3. Obligatory Social Service, approved since 1948, was only complied with when it was changed to Compulsory Rural Medicature. Universidad del Valle responded by signing an agreement with the Departmental Government for the Health Care Center-Hospital of the municipality of Candelaria to be outfitted for the Rural Medicature practices and, thus, offer a physical space in the rural setting, where the young professionals could comply with the legal requirements, acting as a group and supported by the University.

Soon, Candelaria turned into a research hub for the whole University. A novel housing improvement program was conducted with the Faculty of Architecture. The Department of Nutrition, headed by Leonardo Sinisterra, established a Home for nutritional recovery. An innovative health care volunteer program was begun who focused on home visits to detect pregnant women and malnourished children. These experiences, exposed by Gabriel Velázquez at the World Health Organization, became the base for the World Program on Primary Health Care Service, approved years later at the Alma Ata meeting.

An aspect in the evolution of the Faculty of Medicine at Universidad del Valle has gone unnoticed and has not received the importance it merits. It is the reorganization of the diverse faculties, to create the Division of Health, registered in Agreement 04 of 1969 by the Directive Council, signed by Alfonso Ocampo Londoño, Rector. In addition to placing the faculties of medicine, nursing, medical laboratory, and physical therapy under the academic authority of the Division of Health, conceptual definitions were made that would thoroughly transform the educational model in effect at the time.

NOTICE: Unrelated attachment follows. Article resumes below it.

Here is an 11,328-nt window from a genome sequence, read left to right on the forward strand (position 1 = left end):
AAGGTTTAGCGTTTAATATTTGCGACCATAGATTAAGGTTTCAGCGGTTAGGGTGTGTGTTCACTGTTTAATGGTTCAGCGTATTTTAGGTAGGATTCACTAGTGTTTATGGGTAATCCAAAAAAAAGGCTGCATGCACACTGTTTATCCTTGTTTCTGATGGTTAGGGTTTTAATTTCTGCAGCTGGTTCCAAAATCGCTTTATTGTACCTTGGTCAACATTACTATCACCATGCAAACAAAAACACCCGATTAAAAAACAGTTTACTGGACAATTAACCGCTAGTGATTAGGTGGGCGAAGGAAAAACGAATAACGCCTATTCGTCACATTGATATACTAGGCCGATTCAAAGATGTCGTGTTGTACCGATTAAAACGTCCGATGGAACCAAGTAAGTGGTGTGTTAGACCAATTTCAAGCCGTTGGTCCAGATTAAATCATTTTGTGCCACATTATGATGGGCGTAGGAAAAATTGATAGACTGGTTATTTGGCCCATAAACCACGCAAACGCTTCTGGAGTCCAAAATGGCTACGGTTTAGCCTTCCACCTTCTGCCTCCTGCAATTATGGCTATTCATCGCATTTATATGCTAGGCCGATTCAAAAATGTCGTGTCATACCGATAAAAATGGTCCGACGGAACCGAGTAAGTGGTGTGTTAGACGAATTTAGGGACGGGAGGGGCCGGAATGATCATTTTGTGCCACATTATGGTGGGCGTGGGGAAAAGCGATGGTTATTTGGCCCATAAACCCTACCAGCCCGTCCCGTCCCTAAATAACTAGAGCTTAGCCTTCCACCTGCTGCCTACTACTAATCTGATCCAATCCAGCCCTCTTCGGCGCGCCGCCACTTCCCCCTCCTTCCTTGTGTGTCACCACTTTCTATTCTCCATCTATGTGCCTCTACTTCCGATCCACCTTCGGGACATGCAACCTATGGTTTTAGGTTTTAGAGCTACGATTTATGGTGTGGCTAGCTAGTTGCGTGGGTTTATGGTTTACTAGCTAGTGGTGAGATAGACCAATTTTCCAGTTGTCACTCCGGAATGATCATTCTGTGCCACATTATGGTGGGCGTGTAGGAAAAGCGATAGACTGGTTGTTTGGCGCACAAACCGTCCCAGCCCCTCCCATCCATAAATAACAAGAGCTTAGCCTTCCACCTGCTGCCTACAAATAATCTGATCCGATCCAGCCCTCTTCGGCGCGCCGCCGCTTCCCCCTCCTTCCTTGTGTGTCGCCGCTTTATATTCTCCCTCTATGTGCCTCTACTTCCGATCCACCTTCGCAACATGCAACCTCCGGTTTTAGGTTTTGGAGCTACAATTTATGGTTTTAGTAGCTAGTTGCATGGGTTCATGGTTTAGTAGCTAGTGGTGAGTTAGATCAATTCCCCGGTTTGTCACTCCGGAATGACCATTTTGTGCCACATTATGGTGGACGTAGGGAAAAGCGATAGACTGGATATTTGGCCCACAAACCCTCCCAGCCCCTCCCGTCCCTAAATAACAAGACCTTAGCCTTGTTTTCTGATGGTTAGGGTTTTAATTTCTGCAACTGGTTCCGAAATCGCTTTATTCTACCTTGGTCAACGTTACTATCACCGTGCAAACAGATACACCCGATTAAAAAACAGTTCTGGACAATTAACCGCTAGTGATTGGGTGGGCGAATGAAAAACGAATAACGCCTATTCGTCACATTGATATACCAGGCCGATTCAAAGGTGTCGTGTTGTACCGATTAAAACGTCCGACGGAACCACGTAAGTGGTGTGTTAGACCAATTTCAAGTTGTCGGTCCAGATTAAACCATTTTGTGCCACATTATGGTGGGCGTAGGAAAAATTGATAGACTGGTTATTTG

Numeral 5 of the 3rd article of the aforementioned Agreement defines as an objective of the new division to prepare the professional and para-professional personnel required… for the health care system. Personnel had to be at the sufficient level, number, and quality to decrease morbidity and mortality in the Colombian south western area. It was not enough to train the best professionals as they had so far been trying to do, but rather it was necessary to train all the human resources necessary and sufficient to help improve health conditions, especially in the Colombian south west.